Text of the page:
by Isabella Maldonado
“Three seventy Charlie, respond to a complaint of a naked female running down Route fifty.” The dispatcher’s voice cut through the relative calm of a crisp Spring evening in the suburbs of the nation’s capital where I was a rookie on patrol with my Field Training Officer, Tony.
I cut my eyes to Tony, who sat in the front passenger seat next to me. He raised a bushy eyebrow, and I took the cue.
Raising the mic to my mouth, I pressed the transmitter. “Three seventy Charlie, direct.”
Tony checked the mobile computer terminal for the nearest cross street as I maneuvered the Crown Vic in that direction.
It didn’t take long to locate the problem. Cars were snarled in a traffic jam as a heavyset middle-aged woman with graying blonde hair shrieked and howled, flailing her arms as she ran in circles in the middle of the multi-lane road. It was a miracle no one had run over her.
Next, I found out something every cop who has any time in patrol can tell you.
Naked people are extremely difficult to arrest.
Soaked in sweat, her skin was slick as an eel. Hysteria and adrenalin enhanced her strength well beyond normal. Eyes wild with fear, she was determined to escape us. I cannot imagine what onlookers must have thought as they watched the scene unfold. I can only be grateful this was before the days of ubiquitous cell phones and livestreaming.
We finally managed to wrestle her into a set of cuffs and call for an ambulance. I was sure she was on some kind of hallucinogenic drug, and we wanted her checked out medically. The EMTs ended up transporting her to the hospital, where a quick blood screen revealed…wait for it…NO drugs in her system.
Tony and I couldn’t ID her. We had no idea where she came from and obviously, she’d left her purse at home. No one at the ER recognized her, but they wanted to run more tests. Fine.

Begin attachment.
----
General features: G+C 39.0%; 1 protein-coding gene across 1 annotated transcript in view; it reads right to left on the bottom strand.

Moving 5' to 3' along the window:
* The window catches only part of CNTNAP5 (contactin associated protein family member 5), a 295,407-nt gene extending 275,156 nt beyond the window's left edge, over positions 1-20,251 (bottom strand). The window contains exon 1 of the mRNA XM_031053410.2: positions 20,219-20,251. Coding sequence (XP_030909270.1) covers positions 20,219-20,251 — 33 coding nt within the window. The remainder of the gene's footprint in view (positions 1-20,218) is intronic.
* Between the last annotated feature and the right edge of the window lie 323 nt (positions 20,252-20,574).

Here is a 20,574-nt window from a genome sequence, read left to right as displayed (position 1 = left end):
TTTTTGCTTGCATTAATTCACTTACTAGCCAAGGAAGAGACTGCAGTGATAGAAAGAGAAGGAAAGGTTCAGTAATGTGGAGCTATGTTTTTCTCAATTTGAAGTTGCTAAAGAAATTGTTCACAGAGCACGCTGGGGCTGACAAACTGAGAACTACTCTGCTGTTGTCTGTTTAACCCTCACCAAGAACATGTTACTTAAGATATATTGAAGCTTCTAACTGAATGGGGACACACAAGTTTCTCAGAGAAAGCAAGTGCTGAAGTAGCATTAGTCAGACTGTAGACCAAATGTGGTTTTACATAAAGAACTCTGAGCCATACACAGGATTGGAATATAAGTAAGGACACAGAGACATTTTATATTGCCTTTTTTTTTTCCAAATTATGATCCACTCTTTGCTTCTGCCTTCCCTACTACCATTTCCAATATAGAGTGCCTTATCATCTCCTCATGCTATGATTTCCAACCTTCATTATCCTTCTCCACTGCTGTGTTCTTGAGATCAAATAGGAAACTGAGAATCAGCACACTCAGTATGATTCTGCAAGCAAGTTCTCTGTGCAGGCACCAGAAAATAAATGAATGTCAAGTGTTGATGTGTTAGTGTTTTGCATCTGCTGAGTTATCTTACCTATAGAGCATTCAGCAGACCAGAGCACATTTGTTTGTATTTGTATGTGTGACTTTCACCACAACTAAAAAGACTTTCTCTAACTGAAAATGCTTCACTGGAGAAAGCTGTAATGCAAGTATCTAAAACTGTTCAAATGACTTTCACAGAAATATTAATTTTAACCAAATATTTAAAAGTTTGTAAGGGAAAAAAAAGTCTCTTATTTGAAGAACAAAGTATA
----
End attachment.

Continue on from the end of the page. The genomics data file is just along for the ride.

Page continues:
We called the on-duty psychiatrist, who responded for a consult. Perhaps she’d had a psychotic break. The mystery deepened.
We were discussing the matter when an ER doc came out to deliver the diagnosis. The woman was suffering from a severe sinus infection. The doctor had developed his own suspicions after hearing our description of her behavior and ordered radiographs of her sinuses (among other diagnostics). He went on to explain that it was not the first time he’d seen severe sinusitis lead to this kind of behavior.
The psychiatrist, after hearing the doctor’s comments, agreed. He explained that he had also seen perfectly sane and healthy people become delusional and act irrationally under similar circumstances. Fortunately, the woman received the medical treatment she needed and recovered completely.
During the years I spent in patrol, both as a line officer and as a supervisor, I saw the effects of a raging sinus infection on three different occasions. Each time, the person involved was off-the-rails and extremely difficult to subdue. In two of the cases, the person had stripped. Never could figure out why.
Last year, a friend of mine developed a cold that got progressively worse. She told me she believed she had a sinus infection but figured she’d just tough it out with some echinacea drops and hot tea with a shot of whiskey. I browbeat her until she finally went to the doctor. Thankfully, she got the medicine she needed and managed to recover without any drama involving the police.
I decided to write about this today as a PSA because I saw a report that the flu season has officially begun, and that it’s supposed to be a bad one this year. Please, for the love of all that’s holy, if a cold or flu turns into a sinus infection, don’t wait, don’t try to be brave…go see your doctor!
P.S. Feel free to show this to someone you love if the need arises.